Ice-free summer Arctic closer than we thought: Study
Wednesday, October 25, 2017, 5:24 PM - As the world continues to warm, an ice-free Arctic summer appears inevitable, with some estimates placing that new reality in the 2040s or 2050s. But new research released this week suggests it will be upon us sooner than expected.
That's due to a miscalculation of sea ice thickness by satellites monitoring the region, says a study from the University of Calgary's Cryosphere Climate Research Group.
The researchers looked at the thickness of seasonal sea ice, up to a year old, and measured it against estimates from the European Space Agency's CryoSat-2 satellite. Their findings, published this week in the journal Geophysical Research Letters, found the satellite overestimated ice thickness by as much as 25 per cent.
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Lead researcher Vishnu Nandan says the key reason is that the ice is covered in snow, and the snow nearest the ice surface has a higher salt content.
"The problem is, microwave measurements from satellites don’t penetrate the salty snow very well, so the satellite is not measuring the proper sea ice freeboard and the satellite readings overestimate the thickness of the ice," Nandan said in a release from the university.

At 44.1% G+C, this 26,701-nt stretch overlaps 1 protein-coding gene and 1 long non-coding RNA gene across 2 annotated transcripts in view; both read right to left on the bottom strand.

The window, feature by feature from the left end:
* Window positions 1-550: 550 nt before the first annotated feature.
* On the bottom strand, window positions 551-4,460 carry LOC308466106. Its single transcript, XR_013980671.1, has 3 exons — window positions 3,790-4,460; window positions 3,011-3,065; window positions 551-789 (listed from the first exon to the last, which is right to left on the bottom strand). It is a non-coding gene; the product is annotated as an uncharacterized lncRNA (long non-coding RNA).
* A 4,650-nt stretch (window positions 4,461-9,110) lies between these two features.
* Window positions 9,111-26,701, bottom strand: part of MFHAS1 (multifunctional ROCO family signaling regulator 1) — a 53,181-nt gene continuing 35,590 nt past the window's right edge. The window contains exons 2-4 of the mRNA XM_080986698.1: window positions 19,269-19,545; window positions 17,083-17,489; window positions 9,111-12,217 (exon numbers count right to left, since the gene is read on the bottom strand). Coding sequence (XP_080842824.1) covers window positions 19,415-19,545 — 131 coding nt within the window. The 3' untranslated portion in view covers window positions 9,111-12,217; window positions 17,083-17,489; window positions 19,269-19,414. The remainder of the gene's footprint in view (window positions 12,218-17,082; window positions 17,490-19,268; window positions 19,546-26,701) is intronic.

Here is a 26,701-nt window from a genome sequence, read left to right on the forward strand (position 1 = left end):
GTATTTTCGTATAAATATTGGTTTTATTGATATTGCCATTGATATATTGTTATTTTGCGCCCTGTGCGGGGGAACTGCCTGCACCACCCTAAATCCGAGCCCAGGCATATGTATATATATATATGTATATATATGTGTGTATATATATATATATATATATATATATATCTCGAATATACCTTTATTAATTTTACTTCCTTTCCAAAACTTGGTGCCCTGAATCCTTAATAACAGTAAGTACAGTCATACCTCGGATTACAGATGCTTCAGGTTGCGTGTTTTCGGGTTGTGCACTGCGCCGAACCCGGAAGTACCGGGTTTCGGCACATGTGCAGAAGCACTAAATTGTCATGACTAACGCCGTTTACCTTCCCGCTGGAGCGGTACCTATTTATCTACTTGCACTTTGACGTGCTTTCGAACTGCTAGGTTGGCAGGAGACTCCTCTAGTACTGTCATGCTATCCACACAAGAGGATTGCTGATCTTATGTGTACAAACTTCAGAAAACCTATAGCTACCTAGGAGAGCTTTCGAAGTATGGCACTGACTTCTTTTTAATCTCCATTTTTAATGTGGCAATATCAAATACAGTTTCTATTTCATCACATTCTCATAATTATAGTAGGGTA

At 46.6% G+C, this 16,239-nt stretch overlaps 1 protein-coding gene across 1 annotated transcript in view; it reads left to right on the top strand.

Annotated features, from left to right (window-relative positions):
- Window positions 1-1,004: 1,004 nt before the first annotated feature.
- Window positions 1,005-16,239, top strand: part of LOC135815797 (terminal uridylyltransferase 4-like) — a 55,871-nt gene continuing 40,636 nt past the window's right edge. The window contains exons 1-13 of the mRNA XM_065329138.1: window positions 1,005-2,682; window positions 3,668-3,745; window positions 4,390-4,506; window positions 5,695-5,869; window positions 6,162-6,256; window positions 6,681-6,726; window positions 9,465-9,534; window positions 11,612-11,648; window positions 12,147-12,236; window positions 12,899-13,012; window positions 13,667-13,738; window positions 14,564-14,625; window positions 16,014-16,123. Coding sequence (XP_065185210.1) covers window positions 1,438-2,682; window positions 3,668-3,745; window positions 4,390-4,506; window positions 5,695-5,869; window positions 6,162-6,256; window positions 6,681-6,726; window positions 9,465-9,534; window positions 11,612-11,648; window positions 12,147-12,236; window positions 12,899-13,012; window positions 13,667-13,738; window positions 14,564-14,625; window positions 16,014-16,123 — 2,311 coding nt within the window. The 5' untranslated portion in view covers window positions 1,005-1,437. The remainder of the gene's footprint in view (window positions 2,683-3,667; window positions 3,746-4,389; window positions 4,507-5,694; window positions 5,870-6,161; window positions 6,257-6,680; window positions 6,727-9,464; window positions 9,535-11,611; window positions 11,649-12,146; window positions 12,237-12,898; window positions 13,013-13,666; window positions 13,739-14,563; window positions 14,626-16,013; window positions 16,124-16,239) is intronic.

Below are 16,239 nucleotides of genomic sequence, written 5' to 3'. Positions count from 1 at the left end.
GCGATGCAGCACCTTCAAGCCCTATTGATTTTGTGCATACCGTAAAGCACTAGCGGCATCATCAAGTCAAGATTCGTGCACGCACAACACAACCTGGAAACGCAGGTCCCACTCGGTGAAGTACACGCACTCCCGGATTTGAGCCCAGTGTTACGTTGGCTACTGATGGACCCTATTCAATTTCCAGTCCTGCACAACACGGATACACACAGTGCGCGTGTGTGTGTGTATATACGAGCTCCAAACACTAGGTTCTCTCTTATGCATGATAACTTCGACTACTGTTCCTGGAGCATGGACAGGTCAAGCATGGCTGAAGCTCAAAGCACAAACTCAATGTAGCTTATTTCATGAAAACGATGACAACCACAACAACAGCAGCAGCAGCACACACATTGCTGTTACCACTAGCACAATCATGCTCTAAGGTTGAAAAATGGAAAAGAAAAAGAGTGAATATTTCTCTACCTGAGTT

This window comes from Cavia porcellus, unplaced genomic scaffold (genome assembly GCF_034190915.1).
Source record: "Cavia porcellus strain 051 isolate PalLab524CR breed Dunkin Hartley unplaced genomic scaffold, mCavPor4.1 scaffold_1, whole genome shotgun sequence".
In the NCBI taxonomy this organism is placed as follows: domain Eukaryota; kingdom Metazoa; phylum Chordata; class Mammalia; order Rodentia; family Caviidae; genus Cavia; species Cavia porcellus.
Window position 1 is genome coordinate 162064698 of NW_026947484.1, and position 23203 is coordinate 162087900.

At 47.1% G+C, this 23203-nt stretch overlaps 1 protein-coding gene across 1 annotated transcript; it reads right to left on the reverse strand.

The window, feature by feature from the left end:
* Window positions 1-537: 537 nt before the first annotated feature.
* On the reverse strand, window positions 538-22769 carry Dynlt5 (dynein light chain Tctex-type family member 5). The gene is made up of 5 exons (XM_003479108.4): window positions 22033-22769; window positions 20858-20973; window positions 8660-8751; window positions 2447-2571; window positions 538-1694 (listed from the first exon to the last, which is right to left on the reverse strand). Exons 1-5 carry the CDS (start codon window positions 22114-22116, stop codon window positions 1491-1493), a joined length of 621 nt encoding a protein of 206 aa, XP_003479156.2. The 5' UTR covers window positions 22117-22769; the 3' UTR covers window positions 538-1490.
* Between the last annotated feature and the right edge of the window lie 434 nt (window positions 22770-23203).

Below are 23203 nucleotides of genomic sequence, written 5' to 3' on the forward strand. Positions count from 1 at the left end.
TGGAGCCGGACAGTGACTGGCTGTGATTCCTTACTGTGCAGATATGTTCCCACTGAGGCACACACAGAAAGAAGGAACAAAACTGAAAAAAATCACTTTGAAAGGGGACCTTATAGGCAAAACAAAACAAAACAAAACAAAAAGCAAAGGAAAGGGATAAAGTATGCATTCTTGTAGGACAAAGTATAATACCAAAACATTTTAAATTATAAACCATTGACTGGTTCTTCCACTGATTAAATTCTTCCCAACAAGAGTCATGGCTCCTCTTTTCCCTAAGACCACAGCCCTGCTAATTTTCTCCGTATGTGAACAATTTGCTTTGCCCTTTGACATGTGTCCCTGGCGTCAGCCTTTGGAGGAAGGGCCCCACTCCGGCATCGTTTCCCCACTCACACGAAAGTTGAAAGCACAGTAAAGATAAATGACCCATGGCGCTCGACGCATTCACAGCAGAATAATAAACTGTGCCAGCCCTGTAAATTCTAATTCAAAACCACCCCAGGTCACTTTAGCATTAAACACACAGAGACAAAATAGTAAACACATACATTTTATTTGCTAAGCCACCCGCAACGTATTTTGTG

The researchers say they've devised a method to compensate for the discrepancy, based in part on 10 years of Canadian Arctic ice data.
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Though in economic terms, the decline of Arctic sea ice could open up the seaway to global shipping, the effect of ice-free summers is likely to badly affect both the climate and environment, both locally and globally.
“Such a transition would radically affect global weather patterns and dramatically increase the magnitude and frequency of storm events,” co-author and University of Calgary Prof. John Yackel says. “It would also dramatically alter the Arctic marine ecosystem, with the added sunlight affecting the Arctic Ocean food web and melting the very ice bed on which animals like polar bears hunt.”